Long-standing issues require thoughtful solutions
A city in the Midwestern Corn Belt installed a new 84-in. reinforced concrete pipe (RCP) storm sewer collection system in the early 1990s to provide relief from flooding. RCP has, for many years, had a reputation of having weak or inconsistent joints. The concrete pipe industry as a whole has designed and built joints to meet certain standards; however, proper installation techniques need to be employed, and workers must be trained to ensure a quality installation of the piping system.
This RCP storm sewer was installed in a historic part of the city and was designed using a confined O-ring gasketed joint. These O-ring joints meet the strict requirements of ASTM Specifications C361, Reinforced Concrete Low-Head Pressure Pipe; and C443, Joints for Circular Concrete Sewer and Culvert Pipe, using flexible, watertight rubber gaskets. They also meet the requirements of the Bureau of Reclamation specification for the type R-4 joint and are suited for reliable, yet economical transmission of water at internal pressure heads of up to 125 ft.
The pipe was designed to be watertight and provide many years of service, but it began to show signs of infiltration and exfiltration through the joints almost immediately. It became apparent that there had been problems during installation of the pipe, and the city now was faced with the challenge of how to repair a concrete storm pipe and finding a solution to seal approximately 230 joints in the pipe segment.
Solution – Concrete Pipe Joint Repair
Traditional repair methods such as excavation were not an economical option, so the city researched a variety of trenchless methods to make the reinforced concrete pipe repair from the inside of the pipe, including chemical grout, cured in place pipe (CIPP) and mechanical internal joint seals. In 2010, the city decided to do a trial installation of the HydraTite internal joint seal system for the purposes of evaluation. Two 84-in. HydraTite internal joint seals were furnished and installed by Cretex Specialty Products, a distributor of manhole and pipe joint sealing technologies located in Waukesha, Wisconsin. After approximately six years of successful service on the two trial seal installations, the city hired a consulting engineer to design, bid and construct the repairs utilizing the HydraTite internal joint seal system.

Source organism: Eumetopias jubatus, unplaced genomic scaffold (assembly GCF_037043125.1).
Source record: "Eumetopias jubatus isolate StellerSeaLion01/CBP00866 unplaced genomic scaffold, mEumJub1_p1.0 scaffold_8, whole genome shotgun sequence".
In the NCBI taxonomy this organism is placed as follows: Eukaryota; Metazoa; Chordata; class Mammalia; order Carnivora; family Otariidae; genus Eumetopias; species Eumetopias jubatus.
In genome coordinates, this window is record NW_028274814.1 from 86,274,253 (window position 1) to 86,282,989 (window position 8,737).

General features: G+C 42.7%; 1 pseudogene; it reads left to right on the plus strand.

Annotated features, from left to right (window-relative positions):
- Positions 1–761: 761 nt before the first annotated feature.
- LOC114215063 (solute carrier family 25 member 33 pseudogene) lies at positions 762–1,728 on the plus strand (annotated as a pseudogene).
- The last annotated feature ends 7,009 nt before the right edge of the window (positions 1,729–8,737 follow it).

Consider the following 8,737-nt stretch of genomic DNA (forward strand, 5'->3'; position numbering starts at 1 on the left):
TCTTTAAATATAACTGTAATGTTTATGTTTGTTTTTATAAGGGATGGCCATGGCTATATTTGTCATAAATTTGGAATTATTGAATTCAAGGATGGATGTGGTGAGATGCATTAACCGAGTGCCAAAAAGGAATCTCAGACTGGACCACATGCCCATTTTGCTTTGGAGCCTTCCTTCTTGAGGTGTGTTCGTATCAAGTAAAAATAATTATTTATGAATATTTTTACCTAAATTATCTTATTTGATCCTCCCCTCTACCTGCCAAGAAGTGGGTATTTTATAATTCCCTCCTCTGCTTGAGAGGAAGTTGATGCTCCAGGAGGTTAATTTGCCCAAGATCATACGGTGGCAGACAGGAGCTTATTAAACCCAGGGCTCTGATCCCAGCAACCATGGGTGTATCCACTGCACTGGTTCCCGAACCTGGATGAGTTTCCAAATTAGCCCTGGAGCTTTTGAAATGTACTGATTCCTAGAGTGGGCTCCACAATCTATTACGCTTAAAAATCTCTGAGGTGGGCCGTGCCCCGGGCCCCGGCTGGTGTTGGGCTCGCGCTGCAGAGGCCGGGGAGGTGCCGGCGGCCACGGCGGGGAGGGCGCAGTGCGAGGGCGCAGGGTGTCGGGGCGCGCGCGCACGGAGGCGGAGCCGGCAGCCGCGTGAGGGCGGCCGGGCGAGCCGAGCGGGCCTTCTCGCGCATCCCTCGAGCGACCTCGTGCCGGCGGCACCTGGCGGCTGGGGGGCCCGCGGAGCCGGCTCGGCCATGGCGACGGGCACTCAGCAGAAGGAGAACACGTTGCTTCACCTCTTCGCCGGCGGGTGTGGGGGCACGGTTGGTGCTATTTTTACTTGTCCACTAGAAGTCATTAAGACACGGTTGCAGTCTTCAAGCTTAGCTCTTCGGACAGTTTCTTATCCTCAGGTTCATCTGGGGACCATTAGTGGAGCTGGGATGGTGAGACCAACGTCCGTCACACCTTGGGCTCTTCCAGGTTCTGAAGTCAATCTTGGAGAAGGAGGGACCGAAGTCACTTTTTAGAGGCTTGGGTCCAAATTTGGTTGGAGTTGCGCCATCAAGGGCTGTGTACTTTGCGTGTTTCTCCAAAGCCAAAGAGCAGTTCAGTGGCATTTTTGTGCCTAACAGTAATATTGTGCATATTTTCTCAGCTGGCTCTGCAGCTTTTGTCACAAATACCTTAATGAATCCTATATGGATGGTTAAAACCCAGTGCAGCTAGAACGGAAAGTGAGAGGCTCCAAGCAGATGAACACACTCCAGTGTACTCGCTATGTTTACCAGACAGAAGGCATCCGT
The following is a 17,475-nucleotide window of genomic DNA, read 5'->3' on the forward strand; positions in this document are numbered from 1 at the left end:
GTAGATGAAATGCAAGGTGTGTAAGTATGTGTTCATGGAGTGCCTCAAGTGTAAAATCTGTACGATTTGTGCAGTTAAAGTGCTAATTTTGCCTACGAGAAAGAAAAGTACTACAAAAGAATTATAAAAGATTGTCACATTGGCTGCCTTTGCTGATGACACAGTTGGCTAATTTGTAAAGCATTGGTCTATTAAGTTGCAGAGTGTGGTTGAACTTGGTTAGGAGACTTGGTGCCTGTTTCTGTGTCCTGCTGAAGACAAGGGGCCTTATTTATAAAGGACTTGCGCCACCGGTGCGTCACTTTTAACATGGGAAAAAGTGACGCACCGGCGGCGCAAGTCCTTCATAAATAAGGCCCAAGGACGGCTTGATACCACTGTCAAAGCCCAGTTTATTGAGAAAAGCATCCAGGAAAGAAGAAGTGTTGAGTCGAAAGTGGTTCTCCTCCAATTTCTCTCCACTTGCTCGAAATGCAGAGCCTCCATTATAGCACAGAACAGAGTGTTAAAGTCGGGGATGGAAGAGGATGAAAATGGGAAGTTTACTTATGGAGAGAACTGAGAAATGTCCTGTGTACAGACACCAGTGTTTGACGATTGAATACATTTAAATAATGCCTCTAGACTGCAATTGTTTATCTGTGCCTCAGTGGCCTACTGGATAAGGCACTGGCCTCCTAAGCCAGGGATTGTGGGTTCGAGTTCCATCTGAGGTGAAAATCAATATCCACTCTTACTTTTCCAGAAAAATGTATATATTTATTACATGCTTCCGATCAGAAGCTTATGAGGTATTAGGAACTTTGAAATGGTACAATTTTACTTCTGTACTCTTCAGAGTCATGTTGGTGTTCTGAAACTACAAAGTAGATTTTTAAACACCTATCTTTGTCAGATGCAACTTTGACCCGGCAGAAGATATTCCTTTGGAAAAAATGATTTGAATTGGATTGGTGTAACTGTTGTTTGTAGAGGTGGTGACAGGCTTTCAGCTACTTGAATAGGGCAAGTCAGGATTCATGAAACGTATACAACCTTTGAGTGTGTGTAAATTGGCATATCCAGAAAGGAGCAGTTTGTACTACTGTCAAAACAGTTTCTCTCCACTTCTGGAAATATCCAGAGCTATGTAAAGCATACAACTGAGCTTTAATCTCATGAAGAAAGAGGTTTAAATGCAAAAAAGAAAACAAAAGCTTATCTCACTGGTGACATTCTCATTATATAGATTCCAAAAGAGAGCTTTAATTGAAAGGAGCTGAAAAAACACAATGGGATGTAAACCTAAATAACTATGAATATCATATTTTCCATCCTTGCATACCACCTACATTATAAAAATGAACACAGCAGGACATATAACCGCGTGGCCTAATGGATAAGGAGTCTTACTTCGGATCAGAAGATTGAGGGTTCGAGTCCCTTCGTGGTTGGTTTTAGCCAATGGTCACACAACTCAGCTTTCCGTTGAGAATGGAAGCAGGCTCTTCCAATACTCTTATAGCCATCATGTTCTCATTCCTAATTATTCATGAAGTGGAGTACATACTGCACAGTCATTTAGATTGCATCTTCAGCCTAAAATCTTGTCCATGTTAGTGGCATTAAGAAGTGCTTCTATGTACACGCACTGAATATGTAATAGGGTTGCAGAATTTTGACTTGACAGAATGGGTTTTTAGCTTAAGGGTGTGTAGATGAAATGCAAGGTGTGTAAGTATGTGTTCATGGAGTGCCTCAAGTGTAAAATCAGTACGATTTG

In the fall of 2016 the project was put to public bid and awarded to the low bidder, HydraTech Field Services LLC of Cincinnati. The bid included furnishing and installing 231 HydraTite internal joint seals of varying sizes, including 215 84-in., one 72-in., 10 60-in. and five 48-in. seals. There also were bid items for traffic control, storm sewer cleaning, lift hole patching, manhole chimney rehabilitation and other miscellaneous items.
Work commenced in mid-January 2017, starting with a preconstruction meeting held with the city, the engineering firm and the contractors. Traffic control was then set up, and the sewer-cleaning contractor started the process of removing sediment from the 84-in. line. In conjunction with the cleaning, all the lift holes in the pipe segments were filled with a non-shrink repair mortar during the reinforced concrete pipe repair. Access to the storm sewer for the material, tools, equipment and crew personnel was through a single 2.5-ft-by-3.5-ft entryway in the roadway, which posed no problems for the HydraTite system. After the first portion of the pipe was cleaned, the HydraTite internal joint seals, retaining bands and tools were loaded into the pipe through the access point and the installation process commenced.
The system of installation required that technicians verified a proper sealing surface for the seal to cover over the joint and repaired if necessary. Each joint was air tested for leakage and was inspected by the engineering firm to verify that it was watertight and free of any leaks. During the eight-week project, there were some delays due to weather events such as snow and rain. On those days, the HydraTite seal installation was not performed due to higher than normal flow in the pipe; however, the project was still completed on time.
Since the project was completed in April 2017, the area has not experienced any of the infiltration or exfiltration problems previously found in this storm sewer collection system.